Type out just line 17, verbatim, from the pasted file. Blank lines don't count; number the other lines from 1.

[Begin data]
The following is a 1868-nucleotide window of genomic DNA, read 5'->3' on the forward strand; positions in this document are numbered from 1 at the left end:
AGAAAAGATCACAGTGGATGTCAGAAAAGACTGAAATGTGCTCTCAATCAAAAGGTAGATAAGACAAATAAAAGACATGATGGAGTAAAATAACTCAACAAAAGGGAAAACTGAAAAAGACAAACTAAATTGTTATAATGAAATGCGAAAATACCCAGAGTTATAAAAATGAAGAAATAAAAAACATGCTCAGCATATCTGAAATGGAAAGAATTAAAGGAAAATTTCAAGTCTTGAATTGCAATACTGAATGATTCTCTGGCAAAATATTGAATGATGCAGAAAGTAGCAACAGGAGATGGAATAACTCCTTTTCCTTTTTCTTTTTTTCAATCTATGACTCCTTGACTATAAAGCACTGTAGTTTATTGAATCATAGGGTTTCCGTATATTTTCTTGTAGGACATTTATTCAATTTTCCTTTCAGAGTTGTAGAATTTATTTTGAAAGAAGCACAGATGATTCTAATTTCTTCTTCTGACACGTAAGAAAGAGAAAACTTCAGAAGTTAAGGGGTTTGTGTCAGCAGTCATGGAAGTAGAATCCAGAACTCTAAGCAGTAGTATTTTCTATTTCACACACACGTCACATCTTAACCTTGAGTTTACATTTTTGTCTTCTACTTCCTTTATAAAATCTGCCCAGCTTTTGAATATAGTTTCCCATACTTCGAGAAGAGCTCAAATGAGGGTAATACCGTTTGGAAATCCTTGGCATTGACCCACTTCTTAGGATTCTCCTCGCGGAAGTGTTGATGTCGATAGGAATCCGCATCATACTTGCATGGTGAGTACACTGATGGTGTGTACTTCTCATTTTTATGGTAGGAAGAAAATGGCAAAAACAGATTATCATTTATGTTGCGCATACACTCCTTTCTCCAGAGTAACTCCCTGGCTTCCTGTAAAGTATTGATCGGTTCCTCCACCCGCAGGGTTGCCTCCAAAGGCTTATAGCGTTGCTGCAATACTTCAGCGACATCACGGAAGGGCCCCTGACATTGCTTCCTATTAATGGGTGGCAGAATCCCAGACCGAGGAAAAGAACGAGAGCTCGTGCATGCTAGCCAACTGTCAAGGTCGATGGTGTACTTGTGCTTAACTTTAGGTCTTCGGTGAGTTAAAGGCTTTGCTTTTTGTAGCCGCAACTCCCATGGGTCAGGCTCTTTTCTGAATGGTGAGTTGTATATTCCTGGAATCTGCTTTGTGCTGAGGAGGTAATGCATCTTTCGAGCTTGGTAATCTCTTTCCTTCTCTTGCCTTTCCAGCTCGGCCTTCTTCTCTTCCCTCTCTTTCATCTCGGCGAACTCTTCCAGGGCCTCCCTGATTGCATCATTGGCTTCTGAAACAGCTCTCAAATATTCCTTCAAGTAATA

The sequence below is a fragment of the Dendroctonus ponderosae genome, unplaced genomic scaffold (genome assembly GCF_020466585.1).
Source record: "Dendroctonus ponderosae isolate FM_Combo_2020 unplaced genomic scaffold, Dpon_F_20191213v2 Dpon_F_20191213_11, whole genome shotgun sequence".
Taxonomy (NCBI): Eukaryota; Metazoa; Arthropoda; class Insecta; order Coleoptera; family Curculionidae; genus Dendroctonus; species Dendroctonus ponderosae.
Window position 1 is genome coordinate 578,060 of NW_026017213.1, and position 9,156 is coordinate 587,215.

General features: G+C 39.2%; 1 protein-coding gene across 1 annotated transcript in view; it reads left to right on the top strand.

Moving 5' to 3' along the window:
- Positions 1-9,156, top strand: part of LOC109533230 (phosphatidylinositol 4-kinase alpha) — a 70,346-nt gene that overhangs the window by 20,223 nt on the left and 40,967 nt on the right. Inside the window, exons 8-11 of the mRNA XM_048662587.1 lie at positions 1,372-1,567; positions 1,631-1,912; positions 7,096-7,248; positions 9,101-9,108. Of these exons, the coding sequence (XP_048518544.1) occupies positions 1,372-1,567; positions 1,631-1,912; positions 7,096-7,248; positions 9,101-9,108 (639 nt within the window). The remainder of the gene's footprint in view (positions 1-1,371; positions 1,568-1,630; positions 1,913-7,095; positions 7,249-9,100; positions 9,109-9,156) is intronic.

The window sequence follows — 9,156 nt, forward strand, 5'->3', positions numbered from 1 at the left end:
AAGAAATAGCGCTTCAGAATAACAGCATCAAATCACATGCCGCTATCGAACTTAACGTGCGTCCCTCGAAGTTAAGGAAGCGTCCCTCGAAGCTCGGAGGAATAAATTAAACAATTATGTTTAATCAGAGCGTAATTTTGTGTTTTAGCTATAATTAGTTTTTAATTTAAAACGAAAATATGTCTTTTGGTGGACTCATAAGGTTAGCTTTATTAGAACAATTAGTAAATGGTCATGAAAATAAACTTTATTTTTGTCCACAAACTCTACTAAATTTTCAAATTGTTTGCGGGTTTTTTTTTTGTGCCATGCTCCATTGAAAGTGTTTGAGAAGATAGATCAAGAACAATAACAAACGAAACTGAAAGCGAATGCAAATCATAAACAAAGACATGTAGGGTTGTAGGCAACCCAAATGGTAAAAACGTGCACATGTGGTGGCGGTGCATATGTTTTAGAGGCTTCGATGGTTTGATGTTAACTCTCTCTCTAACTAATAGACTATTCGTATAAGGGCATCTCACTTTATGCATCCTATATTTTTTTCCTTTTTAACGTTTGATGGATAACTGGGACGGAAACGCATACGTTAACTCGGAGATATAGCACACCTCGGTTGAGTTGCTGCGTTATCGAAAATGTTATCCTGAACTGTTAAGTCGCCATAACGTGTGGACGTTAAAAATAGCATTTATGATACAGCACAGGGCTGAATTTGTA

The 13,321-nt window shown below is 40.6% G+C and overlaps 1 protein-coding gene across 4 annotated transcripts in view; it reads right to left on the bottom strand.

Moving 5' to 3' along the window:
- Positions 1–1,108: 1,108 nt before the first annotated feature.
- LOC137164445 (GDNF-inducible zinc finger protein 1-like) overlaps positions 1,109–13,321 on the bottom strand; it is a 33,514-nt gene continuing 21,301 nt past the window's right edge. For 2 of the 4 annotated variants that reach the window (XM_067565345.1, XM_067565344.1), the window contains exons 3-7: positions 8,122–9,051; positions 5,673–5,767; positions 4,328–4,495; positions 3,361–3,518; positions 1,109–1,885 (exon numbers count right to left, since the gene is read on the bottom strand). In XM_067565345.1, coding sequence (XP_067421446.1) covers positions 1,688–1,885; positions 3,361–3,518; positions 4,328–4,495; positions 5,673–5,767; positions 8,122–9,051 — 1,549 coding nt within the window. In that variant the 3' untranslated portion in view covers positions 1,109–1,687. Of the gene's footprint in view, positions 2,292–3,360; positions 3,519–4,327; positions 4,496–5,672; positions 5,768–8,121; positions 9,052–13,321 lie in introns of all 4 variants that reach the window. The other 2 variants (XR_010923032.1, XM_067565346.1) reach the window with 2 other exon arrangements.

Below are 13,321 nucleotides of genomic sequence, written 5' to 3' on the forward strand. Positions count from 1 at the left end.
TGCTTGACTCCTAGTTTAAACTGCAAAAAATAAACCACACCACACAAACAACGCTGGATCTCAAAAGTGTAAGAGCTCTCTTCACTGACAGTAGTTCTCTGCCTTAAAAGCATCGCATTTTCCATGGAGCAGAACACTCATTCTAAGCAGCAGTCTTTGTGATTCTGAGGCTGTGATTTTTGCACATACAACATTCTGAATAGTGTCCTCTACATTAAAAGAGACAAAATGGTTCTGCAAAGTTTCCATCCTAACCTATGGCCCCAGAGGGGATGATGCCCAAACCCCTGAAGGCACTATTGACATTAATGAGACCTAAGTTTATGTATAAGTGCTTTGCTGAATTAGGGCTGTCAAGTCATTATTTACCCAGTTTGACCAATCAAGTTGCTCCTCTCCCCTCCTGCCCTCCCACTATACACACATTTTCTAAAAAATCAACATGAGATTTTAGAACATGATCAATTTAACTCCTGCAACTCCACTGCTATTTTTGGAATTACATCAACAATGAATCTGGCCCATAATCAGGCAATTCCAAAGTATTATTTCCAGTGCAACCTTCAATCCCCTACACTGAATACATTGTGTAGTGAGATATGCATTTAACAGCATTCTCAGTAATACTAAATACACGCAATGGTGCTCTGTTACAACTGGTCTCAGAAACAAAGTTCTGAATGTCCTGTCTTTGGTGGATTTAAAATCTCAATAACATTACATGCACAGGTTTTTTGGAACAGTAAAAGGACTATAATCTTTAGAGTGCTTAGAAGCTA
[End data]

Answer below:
TGCTTGACTCCTAGTTTAAACTGCAAAAAATAAACCACACCACACAAACAACGCTGGATCTCAAAAGTGTAAGAGCTCTCTTCACTGACAGTAGTTCTCTGCCTTAAAAGCATCGCATTTTCCATGGAGCAGAACACTCATTCTAAGCAGCAGTCTTTGTGATTCTGAGGCTGTGATTTTTGCACATACAACATTCTGAATAGTGTCCTCTACATTAAAAGAGACAAAATGGTTCTGCAAAGTTTCCATCCTAACCTATGGCCCCAGAGGGGATGATGCCCAAACCCCTGAAGGCACTATTGACATTAATGAGACCTAAGTTTATGTATAAGTGCTTTGCTGAATTAGGGCTGTCAAGTCATTATTTACCCAGTTTGACCAATCAAGTTGCTCCTCTCCCCTCCTGCCCTCCCACTATACACACATTTTCTAAAAAATCAACATGAGATTTTAGAACATGATCAATTTAACTCCTGCAACTCCACTGCTATTTTTGGAATTACATCAACAATGAATCTGGCCCATAATCAGGCAATTCCAAAGTATTATTTCCAGTGCAACCTTCAATCCCCTACACTGAATACATTGTGTAGTGAGATATGCATTTAACAGCATTCTCAGTAATACTAAATACACGCAATGGTGCTCTGTTACAACTGGTCTCAGAAACAAAGTTCTGAATGTCCTGTCTTTGGTGGATTTAAAATCTCAATAACATTACATGCACAGGTTTTTTGGAACAGTAAAAGGACTATAATCTTTAGAGTGCTTAGAAGCTA